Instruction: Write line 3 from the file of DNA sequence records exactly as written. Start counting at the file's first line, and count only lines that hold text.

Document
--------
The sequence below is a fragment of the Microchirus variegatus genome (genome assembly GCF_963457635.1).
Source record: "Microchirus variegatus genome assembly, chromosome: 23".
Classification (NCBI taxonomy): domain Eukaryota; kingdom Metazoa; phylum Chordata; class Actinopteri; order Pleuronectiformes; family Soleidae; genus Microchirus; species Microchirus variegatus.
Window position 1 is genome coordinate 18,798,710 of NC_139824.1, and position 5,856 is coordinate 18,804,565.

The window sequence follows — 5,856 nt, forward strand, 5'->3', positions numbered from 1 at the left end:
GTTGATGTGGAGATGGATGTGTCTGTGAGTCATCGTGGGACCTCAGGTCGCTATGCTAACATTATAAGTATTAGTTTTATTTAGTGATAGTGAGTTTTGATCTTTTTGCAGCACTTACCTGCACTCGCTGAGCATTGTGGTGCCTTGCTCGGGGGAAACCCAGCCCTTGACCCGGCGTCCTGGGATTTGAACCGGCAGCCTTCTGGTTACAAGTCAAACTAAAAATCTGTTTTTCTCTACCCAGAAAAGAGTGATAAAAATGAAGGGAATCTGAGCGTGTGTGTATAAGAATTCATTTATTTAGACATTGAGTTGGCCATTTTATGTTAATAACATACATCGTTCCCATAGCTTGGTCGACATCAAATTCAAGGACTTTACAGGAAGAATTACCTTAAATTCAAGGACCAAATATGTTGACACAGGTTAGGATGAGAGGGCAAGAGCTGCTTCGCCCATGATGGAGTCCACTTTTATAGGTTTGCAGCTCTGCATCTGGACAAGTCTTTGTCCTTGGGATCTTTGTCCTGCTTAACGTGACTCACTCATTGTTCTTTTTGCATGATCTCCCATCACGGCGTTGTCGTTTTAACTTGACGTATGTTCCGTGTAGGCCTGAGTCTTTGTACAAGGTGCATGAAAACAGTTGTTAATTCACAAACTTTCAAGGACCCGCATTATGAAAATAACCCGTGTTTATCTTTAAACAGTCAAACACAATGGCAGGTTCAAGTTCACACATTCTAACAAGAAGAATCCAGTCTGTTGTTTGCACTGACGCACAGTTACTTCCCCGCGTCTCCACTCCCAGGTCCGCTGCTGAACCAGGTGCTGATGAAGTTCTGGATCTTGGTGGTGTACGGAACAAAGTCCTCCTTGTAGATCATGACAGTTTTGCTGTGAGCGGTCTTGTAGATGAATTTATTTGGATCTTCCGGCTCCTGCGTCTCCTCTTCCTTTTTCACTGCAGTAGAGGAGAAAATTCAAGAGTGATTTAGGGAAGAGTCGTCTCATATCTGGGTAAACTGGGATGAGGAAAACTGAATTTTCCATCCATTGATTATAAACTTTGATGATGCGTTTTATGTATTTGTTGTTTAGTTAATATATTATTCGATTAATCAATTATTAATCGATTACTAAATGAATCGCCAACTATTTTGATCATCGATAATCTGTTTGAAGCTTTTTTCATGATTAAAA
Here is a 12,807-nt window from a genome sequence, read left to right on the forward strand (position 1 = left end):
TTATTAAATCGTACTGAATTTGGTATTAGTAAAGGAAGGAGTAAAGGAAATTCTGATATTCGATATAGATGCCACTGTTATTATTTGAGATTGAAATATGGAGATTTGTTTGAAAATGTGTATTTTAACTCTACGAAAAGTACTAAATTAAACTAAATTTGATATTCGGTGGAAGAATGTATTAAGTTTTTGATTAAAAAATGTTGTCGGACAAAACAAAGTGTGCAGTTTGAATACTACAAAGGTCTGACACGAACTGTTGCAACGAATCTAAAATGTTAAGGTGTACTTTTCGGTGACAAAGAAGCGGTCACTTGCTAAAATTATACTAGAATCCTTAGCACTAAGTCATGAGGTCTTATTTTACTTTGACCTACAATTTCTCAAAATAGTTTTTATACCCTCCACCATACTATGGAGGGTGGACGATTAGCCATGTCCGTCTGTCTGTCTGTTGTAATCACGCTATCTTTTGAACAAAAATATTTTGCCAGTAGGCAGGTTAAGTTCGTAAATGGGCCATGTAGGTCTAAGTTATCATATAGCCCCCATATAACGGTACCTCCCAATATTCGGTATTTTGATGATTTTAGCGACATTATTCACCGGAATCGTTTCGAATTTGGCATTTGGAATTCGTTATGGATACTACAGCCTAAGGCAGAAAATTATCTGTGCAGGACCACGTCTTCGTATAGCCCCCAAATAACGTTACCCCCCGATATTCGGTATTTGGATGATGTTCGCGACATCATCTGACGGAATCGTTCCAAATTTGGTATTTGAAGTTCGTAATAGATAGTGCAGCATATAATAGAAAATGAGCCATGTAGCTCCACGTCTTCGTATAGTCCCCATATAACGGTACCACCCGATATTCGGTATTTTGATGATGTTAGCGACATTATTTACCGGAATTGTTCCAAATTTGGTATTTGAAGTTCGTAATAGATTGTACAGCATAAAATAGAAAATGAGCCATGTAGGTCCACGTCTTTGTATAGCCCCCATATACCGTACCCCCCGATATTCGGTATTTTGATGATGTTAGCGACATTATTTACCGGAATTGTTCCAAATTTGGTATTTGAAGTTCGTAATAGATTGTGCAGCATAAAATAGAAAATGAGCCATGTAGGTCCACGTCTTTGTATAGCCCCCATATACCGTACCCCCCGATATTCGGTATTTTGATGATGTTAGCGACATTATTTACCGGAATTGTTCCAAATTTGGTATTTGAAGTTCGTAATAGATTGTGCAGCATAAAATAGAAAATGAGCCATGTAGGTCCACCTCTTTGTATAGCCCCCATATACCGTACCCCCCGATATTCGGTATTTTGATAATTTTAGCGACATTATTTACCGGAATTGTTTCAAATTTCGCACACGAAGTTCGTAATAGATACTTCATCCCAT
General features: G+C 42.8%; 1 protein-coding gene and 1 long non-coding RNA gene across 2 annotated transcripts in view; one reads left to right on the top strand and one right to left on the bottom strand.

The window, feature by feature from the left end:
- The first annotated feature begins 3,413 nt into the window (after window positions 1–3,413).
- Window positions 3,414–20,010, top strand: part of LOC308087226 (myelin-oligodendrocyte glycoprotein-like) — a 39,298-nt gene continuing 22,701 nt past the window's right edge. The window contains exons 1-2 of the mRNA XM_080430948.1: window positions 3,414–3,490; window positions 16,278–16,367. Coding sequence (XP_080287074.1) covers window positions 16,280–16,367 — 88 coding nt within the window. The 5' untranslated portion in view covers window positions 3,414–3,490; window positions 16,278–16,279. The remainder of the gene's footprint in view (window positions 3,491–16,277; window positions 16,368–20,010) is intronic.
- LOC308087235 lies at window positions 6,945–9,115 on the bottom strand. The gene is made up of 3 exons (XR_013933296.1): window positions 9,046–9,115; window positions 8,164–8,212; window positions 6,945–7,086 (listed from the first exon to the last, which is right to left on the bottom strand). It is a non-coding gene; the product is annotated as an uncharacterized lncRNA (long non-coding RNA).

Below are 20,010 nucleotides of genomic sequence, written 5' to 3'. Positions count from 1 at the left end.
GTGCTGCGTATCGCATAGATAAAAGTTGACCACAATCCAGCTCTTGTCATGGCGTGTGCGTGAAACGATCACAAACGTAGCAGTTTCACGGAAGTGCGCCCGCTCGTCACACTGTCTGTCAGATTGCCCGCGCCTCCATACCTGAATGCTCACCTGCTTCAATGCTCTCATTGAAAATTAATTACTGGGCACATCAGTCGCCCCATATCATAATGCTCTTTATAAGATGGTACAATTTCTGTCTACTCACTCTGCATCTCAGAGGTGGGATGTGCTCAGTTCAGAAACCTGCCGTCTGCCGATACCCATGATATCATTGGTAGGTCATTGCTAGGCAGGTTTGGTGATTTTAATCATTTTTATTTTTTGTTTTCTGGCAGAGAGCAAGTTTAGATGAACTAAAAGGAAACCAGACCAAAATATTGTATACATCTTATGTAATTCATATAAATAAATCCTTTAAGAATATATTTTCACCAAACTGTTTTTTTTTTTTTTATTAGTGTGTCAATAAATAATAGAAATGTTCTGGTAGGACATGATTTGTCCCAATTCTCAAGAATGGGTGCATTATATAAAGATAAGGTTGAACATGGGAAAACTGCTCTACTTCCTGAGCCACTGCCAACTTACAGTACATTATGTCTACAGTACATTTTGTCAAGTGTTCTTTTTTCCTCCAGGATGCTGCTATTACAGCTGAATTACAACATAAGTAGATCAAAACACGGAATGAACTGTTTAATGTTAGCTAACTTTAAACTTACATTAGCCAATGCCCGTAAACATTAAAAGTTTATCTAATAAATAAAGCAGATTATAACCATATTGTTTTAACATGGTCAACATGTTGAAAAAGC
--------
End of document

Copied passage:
Classification (NCBI taxonomy): domain Eukaryota; kingdom Metazoa; phylum Chordata; class Actinopteri; order Pleuronectiformes; family Soleidae; genus Microchirus; species Microchirus variegatus.